She mentions nothing, of course, about the very real option women have to give birth to a child and place him or her with a hand-picked, loving, adoptive family.

It seems contradictory to purport to speak for women’s empowerment while insisting that women who give birth to children conceived in unplanned pregnancies won’t have a future. There’s a reason the founding feminists were almost uniformly pro-life, and staunchly opposed abortion. Elizabeth Cady Stanton, Alice Paul, Dr. Alice Bunker Stockham, Susan B. Anthony, Maddie H. Brinckerhoff, Dr. Elizabeth Blackwell, and more all believed in protecting preborn children — and women — from abortion. Susan B. Anthony said:

Guilty? Yes, no matter what the motive, love of ease, or desire to save from suffering the unborn innocent, the woman is awfully guilty who commits the deed. It will burden her conscience in life, it will burden her soul in death; but oh! Thrice guilty is he who, for selfish gratification, heedless of her prayers, indifferent to her fate, drove her to the desperation which impels her to the crime.

These feminists didn’t want women to have to choose between their careers or their children. They wanted women to have more support, better resources, a family-friendly culture so they weren’t driven to abort due to male coercion, and have opportunities to achieve their goals while also pregnant or parenting. Second-wave feminists, however, didn’t address these issues; they fought for the legalization of abortion, ignoring women’s societal problems.

READ: Our first feminists never wanted abortion

Pregnant women on college campuses are often not made to feel welcome. High school students who get pregnant face an uphill battle just to get an education. Women are still coerced into abortions, and still more feel they have no choice but to abort due to poverty, drug abuse, abusive families, or a lack of support and resources — things even abortionists admit cannot be addressed or solved by abortion. Yet so-called “feminists” like Leive continue to march to the same drumbeat: abortion saves women. Abortion frees them. Abortion allows women to achieve their dreams.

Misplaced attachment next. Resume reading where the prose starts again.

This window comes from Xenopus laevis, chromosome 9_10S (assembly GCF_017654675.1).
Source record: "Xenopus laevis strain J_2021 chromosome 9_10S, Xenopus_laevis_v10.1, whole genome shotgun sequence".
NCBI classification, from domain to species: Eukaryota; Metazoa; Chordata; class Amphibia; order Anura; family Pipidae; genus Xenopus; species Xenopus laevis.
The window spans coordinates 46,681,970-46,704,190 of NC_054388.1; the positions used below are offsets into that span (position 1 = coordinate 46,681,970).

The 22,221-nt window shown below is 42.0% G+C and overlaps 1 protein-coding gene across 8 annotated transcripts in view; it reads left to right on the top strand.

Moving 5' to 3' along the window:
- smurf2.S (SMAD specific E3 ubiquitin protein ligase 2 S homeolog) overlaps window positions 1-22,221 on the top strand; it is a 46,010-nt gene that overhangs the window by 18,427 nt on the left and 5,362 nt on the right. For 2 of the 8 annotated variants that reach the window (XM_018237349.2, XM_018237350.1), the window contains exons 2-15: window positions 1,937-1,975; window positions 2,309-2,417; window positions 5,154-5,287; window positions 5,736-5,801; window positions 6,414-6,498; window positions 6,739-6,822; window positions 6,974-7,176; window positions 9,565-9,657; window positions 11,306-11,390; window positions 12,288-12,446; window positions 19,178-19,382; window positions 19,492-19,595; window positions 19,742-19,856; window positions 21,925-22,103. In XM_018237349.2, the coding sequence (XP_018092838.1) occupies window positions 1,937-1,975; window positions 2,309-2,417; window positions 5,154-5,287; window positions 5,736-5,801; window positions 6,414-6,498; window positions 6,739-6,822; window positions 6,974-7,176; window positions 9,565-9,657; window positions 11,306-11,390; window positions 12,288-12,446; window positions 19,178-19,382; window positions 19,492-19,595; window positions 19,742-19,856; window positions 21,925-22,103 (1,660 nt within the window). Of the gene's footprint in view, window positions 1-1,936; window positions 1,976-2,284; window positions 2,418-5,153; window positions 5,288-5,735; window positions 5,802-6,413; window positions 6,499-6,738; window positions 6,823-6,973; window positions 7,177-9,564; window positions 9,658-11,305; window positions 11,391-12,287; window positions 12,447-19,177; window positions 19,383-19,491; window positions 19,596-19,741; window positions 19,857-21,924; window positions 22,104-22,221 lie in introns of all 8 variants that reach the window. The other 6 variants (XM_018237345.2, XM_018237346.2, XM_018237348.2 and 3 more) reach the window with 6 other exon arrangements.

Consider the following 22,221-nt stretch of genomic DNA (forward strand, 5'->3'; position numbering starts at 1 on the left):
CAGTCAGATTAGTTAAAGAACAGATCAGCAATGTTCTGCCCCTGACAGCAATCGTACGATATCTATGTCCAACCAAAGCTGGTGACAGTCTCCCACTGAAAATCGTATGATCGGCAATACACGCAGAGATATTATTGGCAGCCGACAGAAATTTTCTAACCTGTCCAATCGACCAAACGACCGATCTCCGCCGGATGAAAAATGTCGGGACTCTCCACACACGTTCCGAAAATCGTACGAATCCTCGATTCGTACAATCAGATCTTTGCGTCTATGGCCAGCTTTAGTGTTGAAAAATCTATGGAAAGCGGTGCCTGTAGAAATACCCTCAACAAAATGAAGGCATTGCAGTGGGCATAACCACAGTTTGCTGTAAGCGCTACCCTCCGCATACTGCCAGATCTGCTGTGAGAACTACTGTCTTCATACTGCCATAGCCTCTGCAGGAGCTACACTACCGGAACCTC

Leive and her acolytes will never admit that abortion is both anti-feminist and anti-woman.

Leive felt it necessary to credit her abortion for her successful life, but what of truly brave women who succeeded without it? Briana Williams, a single mother who recently graduated from Harvard Law, wrote to her one-year-old daughter, “Evelyn- they said that because of you I wouldn’t be able to do this. Just know that I did this BECAUSE OF YOU. Thank you for giving me the strength and courage to be invincible. Let’s keep beating all their odds, baby.” Tony Award-winning actress Renee Elise Goldsberry cried as she thanked her husband and children in her acceptance speech, and pointed out how being a mother did not prevent her from being successful and winning. There are countless other examples. But will Leive and her fellow pro-abortion extremists acknowledge them?

Imagine the difference in the world if people like Leive fought for better societal conditions, so that no woman ever felt she had to choose between her child and her education, career, or safety again. That’s courageous and empowering.